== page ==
The hardest part about being faithless | Pakistan Today

The hardest part about being faithless

Will the real faithless please stand up?

Pakistan is a mixed bag when it comes to faith – you have your garden-variety Muslims, which come in all shapes, sizes, and flavours of kuffar, and then you have the other minorities that have nothing to do with Islam. If we set aside the debate on which branch of Muslims is more kaffir than the other, we can move onto the real kaffirs – and no, I don’t mean Hindus and Christians, I’m talking about the real faithless: the atheists, the irreligious, the deists, the agnostics and whatnot. They maybe few in numbers but they are lurking about the country. Some of them will tell you who they are and others will hide in the shadows much like Batman does.

There has not been enough focus on how difficult it often is to be faithless. The only mainstream media attention that is given to people that lack an interest in a divine power is when some suicide attack happens and politicians take it upon themselves to announce, “These people are not Muslims! They have no faith! No deen, no iman!” They say that there is no such thing as bad publicity, but having the Taliban put into the same box? That really is no fun. There are no support groups or advice columns on how to deal with being faithless either. What can one do? Where should a non-believer go to find solace?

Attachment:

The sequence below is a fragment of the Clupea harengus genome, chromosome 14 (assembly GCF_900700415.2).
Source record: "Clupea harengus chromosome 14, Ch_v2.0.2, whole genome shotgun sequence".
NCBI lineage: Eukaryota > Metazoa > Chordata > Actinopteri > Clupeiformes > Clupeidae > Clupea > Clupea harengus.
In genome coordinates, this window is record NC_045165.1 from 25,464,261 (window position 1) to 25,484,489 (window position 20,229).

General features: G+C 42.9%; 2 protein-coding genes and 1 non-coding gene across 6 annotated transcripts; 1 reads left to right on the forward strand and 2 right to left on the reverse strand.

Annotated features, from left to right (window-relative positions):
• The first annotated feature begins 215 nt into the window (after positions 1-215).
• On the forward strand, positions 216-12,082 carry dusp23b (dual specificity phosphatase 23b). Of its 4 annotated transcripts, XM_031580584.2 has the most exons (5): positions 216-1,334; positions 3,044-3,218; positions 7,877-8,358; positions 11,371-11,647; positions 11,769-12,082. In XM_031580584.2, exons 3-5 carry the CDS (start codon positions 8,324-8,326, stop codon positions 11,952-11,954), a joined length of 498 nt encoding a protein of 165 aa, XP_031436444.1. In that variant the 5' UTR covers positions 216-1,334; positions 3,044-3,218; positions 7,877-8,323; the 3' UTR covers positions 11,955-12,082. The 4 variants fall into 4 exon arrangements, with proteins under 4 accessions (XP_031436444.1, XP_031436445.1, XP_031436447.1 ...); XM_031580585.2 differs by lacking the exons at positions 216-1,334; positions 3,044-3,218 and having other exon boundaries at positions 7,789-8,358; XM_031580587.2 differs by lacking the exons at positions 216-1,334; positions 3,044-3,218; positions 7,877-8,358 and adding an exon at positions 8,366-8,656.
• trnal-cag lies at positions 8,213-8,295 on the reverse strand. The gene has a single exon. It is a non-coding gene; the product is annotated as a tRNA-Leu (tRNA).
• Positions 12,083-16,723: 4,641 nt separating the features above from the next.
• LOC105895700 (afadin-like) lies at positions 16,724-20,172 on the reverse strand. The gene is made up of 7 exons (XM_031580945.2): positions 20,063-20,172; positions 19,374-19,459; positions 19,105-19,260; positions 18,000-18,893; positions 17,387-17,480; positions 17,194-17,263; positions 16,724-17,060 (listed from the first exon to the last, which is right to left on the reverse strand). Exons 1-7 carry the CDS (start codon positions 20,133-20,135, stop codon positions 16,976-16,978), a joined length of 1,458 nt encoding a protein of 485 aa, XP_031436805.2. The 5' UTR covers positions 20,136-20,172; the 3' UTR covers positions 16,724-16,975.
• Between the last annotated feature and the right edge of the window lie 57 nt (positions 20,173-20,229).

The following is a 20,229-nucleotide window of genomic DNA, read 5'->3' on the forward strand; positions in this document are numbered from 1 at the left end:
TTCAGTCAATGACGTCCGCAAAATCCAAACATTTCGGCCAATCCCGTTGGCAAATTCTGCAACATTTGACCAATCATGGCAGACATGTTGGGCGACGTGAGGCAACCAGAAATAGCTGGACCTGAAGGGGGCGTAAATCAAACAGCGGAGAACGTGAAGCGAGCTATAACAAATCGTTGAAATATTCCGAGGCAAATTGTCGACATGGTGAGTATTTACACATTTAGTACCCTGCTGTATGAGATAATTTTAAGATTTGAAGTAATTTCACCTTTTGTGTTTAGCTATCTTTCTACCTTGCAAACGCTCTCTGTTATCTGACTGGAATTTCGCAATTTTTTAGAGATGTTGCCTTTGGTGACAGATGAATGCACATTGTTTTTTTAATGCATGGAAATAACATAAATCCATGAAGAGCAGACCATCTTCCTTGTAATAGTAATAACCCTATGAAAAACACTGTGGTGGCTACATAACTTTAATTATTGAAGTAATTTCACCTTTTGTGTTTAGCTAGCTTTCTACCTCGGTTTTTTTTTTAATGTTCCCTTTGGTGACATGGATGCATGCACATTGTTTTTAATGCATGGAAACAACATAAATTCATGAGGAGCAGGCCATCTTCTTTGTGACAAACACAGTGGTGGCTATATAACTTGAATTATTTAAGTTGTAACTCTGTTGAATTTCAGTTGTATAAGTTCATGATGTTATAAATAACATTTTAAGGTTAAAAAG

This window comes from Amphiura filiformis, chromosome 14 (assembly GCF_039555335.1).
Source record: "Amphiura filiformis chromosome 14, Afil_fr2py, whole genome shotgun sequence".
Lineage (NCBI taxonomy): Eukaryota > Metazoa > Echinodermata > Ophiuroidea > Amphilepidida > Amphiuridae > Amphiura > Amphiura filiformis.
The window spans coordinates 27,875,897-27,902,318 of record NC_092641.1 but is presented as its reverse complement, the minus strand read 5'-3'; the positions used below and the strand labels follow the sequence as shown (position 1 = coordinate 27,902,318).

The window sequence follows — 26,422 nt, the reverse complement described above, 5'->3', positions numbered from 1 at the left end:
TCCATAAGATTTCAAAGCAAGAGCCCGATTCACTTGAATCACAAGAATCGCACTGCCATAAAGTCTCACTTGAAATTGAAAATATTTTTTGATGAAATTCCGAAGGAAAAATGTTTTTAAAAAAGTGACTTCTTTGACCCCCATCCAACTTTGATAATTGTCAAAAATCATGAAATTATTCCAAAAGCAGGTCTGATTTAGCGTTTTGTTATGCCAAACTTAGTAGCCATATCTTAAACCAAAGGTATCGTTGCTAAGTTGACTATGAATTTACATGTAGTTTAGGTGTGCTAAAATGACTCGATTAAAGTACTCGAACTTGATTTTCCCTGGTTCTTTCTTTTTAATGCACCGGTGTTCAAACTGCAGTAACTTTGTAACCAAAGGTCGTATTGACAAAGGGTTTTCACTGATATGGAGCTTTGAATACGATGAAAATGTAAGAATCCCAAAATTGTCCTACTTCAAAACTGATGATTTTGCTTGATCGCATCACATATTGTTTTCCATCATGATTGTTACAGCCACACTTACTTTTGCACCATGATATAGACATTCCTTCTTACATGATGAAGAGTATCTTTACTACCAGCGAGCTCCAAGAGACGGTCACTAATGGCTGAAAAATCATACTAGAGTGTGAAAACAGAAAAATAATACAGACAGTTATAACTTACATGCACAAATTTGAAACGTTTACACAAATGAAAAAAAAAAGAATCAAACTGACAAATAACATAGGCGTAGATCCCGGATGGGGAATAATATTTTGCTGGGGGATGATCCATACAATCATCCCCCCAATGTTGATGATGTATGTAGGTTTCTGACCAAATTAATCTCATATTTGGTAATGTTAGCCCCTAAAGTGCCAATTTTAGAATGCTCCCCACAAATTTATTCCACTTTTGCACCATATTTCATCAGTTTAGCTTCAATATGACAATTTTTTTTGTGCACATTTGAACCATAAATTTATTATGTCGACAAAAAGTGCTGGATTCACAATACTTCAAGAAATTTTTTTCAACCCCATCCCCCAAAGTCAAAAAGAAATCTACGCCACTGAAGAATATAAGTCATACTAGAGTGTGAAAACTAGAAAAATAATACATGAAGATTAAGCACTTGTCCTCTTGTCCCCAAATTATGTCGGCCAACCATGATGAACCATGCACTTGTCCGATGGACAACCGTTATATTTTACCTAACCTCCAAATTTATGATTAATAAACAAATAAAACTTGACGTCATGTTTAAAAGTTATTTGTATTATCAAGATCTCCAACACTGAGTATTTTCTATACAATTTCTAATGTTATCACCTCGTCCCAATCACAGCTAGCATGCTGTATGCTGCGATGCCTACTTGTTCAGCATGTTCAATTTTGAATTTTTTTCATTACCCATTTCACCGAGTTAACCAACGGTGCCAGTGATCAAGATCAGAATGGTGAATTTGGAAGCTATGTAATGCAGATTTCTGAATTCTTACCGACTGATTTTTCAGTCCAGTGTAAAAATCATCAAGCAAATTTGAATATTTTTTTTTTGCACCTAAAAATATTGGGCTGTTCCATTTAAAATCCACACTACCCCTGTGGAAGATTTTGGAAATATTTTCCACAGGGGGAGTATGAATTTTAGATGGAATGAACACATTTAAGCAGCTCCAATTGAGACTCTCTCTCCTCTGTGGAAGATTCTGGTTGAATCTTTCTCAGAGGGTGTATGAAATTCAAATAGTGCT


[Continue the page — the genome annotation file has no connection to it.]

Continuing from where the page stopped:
On the top of the list of problems for faithless is the absence of bad duas and buri nazars. ‘Nazar lagay tere dusman ko’ does not ring as true as it once did. Many times being faithless means that you are being a skeptic about not just a deity but also numerous other things. Anything that resembles Voodoo magic gets the boot. So when an atheist’s mother proudly tells them their dushmans will burn in jahanum, it means nothing. Similarly, you can no longer cure illnesses by riding yourself of someone’s evil eye. When you are living it out pre-pubescent style, the mothers would often lament how their kids got sick because of some aunty or the other getting jealous of everything they had to offer. Then the same mothers would move on to exorcising the evil eye from their bodies. And voila! They would be good as new in a couple of days. This method could work on anything from a small flu to something as grand as chicken pox. But no, the faithless have to rely on modern medication to do the trick. It has zero charisma and enchantment of having an egg waved over one’s body and it costs a good chunk of money too. Bad duas and buri nazars are a product of religion. One either buys the full package or doesn’t buy it at all.